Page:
As a result of hostilities, the population declined. Residents are forced to adapt to life in the war zone. People continue to live in half ruined houses with leaking roofs, often without electricity or heating. They have nowhere to go, after the outbreak of the conflict housing rent in neighboring cities has risen sharply. People need humanitarian aid, especially medicine. The main concerns are related to children, their health and safety. War, poverty, unemployment and instability increase the vulnerability of the population and negatively affect the quality of their life. There is a difficult situation in the rural areas of the Bakhmut region. The impact of the conflict is felt most acutely in areas close to the "contact line".
The village of Andreevka, Bakhmut district, Donetsk region is located in a 10-kilometer zone from the demarcation line. In this village there is no post office, first-aid station, kindergarten, school, library, shop, and there is no bus service with the city, and most importantly, there is no work. The electric train runs 2-3 times a day. The entire working-age population leaves early in the morning for work in Bakhmut, and comes home late in the evening, so young children mostly stay at home with their grandmothers or mothers. The Rusetsky family is no exception. Mother - Elena Rusetskaya (03.01.1983), father - Denis Rusetsky (13.06.1983), son - Eugene (28.06.2017), they live at the address: Perezhnaya street, house 29. The family cannot afford to fully cover needs of their child. The family would be happy to receive any help.
In the same village Andreevka, in a neighboring house, the family of Natalia Veremeenko lives (14.03.1999). She is a single mother who brings up her son Nikita (13.10.2017) and lives with her father Sergei Veremeenko (14.12.1966), who has second group of disability person (their residence address: Andreevka village, Perezdnaya street, 24). Their house has stove heating, no gas. The child and his mother stay at home, they do not receive any state allowance or any extra aid, they have vegetable garden and live only on the grandfather's pension, which is 1’769 UAH per month. The family is in dire need of food, personal hygiene products, clothing and solid fuel to heat the house.
Valentina Lidkovets (25.02.1935), a displaced person from the city of Gorlovka. At the moment she lives in Andreevka village on Perezdnaya street, house 12. The house roof is leaking, there are no proper living conditions. The pension is not enough to repair the house, buy medicines, food, personal hygiene products, and solid fuel. She would be very grateful for any possible help.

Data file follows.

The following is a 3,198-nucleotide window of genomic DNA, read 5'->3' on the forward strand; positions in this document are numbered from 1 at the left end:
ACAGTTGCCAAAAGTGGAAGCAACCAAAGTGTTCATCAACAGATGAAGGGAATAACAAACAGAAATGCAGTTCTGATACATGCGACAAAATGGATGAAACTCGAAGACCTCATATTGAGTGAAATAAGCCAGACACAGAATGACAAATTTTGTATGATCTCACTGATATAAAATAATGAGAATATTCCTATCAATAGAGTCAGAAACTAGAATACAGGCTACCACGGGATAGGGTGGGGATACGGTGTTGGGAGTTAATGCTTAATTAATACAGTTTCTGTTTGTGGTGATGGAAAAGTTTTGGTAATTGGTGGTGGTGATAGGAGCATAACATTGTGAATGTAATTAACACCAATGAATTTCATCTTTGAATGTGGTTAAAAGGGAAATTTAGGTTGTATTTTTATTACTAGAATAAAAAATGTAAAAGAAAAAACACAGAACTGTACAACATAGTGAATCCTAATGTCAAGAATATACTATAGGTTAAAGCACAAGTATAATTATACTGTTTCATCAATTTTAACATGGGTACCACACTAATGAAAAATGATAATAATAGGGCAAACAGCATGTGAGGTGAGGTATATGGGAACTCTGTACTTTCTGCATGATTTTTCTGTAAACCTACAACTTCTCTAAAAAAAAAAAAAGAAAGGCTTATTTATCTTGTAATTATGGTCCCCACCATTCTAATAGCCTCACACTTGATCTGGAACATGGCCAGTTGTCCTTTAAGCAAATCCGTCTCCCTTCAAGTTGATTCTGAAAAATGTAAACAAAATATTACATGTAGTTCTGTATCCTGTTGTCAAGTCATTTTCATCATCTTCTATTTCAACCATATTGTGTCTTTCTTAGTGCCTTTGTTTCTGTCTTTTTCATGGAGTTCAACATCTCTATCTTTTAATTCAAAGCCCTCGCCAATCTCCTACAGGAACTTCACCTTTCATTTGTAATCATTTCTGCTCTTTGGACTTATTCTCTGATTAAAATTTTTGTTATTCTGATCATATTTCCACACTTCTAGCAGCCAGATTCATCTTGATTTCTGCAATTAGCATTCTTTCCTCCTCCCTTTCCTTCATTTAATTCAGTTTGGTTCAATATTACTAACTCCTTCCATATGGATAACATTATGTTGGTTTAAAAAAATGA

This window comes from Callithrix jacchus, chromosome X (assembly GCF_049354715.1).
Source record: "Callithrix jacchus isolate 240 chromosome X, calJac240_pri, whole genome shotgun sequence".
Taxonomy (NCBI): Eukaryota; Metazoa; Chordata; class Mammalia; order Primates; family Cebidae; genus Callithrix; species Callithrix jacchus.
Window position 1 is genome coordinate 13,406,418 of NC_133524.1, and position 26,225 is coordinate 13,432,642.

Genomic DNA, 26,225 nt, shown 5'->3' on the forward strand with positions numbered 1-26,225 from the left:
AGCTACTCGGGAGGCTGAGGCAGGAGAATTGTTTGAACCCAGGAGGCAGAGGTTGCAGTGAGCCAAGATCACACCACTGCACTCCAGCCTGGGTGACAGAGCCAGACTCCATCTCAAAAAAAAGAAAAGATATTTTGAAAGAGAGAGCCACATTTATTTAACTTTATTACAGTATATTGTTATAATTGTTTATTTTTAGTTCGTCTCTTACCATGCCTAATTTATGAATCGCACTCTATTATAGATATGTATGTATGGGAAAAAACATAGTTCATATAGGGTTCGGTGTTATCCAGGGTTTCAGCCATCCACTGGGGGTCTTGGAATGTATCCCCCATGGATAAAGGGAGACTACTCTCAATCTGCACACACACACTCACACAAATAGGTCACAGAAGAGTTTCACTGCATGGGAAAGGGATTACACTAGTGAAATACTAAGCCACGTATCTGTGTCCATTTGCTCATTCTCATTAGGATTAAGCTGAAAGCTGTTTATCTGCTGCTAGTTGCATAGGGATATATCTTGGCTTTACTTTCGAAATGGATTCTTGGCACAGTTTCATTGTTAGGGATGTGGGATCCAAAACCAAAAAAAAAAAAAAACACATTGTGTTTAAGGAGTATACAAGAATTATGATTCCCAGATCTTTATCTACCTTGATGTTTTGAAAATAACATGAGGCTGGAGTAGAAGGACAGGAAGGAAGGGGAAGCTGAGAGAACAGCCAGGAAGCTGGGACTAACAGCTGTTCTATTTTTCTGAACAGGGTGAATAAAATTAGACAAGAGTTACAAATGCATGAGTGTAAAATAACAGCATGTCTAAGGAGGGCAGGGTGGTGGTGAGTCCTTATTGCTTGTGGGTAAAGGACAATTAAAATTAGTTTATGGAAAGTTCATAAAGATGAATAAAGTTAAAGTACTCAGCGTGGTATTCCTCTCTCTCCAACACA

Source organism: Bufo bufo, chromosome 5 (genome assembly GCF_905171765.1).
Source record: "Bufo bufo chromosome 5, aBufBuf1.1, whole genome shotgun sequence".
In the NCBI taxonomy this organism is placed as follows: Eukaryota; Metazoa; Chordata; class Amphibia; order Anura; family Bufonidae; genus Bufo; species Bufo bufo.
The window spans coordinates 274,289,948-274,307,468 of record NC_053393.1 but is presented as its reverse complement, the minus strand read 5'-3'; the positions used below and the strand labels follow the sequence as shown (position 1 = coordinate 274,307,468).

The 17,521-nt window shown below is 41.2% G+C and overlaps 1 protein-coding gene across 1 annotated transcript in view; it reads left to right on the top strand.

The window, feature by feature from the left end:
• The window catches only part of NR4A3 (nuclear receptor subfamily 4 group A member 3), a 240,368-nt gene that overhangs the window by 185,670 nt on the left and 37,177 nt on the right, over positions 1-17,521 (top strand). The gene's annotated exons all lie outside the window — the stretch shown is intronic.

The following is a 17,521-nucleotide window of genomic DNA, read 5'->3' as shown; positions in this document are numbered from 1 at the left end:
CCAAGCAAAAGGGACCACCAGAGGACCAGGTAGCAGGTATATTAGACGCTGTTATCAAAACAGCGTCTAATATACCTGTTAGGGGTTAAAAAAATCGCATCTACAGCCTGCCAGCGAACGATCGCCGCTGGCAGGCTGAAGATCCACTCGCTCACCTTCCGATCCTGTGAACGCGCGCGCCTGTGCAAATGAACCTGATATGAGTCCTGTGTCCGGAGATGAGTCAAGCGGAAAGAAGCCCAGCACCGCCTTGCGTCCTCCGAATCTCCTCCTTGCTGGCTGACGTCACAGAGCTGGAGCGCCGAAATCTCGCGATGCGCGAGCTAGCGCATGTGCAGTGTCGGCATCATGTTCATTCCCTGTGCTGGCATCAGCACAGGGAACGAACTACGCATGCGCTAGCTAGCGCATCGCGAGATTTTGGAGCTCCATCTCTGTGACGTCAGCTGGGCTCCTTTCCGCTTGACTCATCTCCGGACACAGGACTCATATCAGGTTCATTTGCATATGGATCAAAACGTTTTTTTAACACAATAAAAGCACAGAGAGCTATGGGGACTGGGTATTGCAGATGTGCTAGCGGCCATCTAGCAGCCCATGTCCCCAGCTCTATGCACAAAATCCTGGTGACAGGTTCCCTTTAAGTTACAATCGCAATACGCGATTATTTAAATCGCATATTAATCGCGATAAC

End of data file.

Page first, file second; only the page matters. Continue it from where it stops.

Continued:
The large family of Tatyana Karpenko (11.09.1996), a single mother with 2 children: daughter Anastasia (17.02.2017) and Elizaveta (30.07.2020) live in the village of Kleshcheevka, 62 Pervomayskaya street. They live only on the allowance of a single mother, the family survives only thanks to a small vegetable garden, in the house there is stove heating. The family will be very grateful for any help.
A young mother, Ekaterina Zadorozhnaya (09.03.2000), lives in a small house in the village of Kleshcheevka on 35 Tavrichanskaya street, brings up her son Oleg, born in 2020. They live together with her mother Inna Shistka (26.01.1967). The family lives on a mother's pension and a child allowance. The house has stove heating, there is no gas in the village. There are not enough money to buy good nutrition for the child and clothes, and also to buy vital solid fuel and food. The family will be grateful for any help.
Photos and material were prepared by the curator of work in this region - Nadia Opalyuk. She met with the vulnerable families to find out their needs and concerns. All families have kindly agreed to post their details, information and photos.
We are grateful for cooperation and assistance, and in the future we plan and will try to help internally displaced persons and attract sponsors and patrons to this activity.